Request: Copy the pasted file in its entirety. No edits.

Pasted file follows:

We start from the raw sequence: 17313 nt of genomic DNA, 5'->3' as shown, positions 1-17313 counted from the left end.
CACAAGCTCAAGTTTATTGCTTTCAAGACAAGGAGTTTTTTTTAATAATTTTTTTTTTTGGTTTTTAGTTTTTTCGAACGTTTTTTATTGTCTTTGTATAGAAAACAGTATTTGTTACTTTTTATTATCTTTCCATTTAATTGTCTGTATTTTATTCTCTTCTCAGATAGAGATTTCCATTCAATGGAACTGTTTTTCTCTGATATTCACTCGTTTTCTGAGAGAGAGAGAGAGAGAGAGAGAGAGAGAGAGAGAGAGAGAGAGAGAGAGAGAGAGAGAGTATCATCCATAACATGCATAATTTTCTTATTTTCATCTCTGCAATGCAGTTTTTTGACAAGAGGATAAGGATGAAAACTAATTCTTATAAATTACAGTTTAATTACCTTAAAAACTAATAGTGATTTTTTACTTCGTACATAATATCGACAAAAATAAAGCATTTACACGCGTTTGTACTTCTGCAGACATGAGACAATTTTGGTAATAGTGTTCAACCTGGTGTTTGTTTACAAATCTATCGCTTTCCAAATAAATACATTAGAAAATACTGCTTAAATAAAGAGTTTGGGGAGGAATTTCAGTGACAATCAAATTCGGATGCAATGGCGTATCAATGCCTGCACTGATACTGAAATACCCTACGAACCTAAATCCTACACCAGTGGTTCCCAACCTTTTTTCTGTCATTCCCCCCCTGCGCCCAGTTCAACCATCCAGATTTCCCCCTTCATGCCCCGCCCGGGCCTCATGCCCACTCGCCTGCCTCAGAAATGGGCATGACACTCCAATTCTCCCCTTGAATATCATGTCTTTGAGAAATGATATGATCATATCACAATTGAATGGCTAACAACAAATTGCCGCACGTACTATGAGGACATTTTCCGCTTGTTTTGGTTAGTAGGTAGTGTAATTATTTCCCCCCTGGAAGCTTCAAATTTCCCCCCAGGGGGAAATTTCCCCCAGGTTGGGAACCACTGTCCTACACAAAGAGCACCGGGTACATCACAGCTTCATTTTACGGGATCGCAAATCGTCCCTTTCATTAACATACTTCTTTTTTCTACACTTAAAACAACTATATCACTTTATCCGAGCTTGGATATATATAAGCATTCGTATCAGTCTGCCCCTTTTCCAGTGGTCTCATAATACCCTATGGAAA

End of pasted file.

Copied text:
We start from the raw sequence: 17313 nt of genomic DNA, 5'->3' as shown, positions 1-17313 counted from the left end.
CACAAGCTCAAGTTTATTGCTTTCAAGACAAGGAGTTTTTTTTAATAATTTTTTTTTTTGGTTTTTAGTTTTTTCGAACGTTTTTTATTGTCTTTGTATAGAAAACAGTATTTGTTACTTTTTATTATCTTTCCATTTAATTGTCTGTATTTTATTCTCTTCTCAGATAGAGATTTCCATTCAATGGAACTGTTTTTCTCTGATATTCACTCGTTTTCTGAGAGAGAGAGAGAGAGAGAGAGAGAGAGAGAGAGAGAGAGAGAGAGAGAGAGAGAGAGAGTATCATCCATAACATGCATAATTTTCTTATTTTCATCTCTGCAATGCAGTTTTTTGACAAGAGGATAAGGATGAAAACTAATTCTTATAAATTACAGTTTAATTACCTTAAAAACTAATAGTGATTTTTTACTTCGTACATAATATCGACAAAAATAAAGCATTTACACGCGTTTGTACTTCTGCAGACATGAGACAATTTTGGTAATAGTGTTCAACCTGGTGTTTGTTTACAAATCTATCGCTTTCCAAATAAATACATTAGAAAATACTGCTTAAATAAAGAGTTTGGGGAGGAATTTCAGTGACAATCAAATTCGGATGCAATGGCGTATCAATGCCTGCACTGATACTGAAATACCCTACGAACCTAAATCCTACACCAGTGGTTCCCAACCTTTTTTCTGTCATTCCCCCCCTGCGCCCAGTTCAACCATCCAGATTTCCCCCTTCATGCCCCGCCCGGGCCTCATGCCCACTCGCCTGCCTCAGAAATGGGCATGACACTCCAATTCTCCCCTTGAATATCATGTCTTTGAGAAATGATATGATCATATCACAATTGAATGGCTAACAACAAATTGCCGCACGTACTATGAGGACATTTTCCGCTTGTTTTGGTTAGTAGGTAGTGTAATTATTTCCCCCCTGGAAGCTTCAAATTTCCCCCCAGGGGGAAATTTCCCCCAGGTTGGGAACCACTGTCCTACACAAAGAGCACCGGGTACATCACAGCTTCATTTTACGGGATCGCAAATCGTCCCTTTCATTAACATACTTCTTTTTTCTACACTTAAAACAACTATATCACTTTATCCGAGCTTGGATATATATAAGCATTCGTATCAGTCTGCCCCTTTTCCAGTGGTCTCATAATACCCTATGGAAA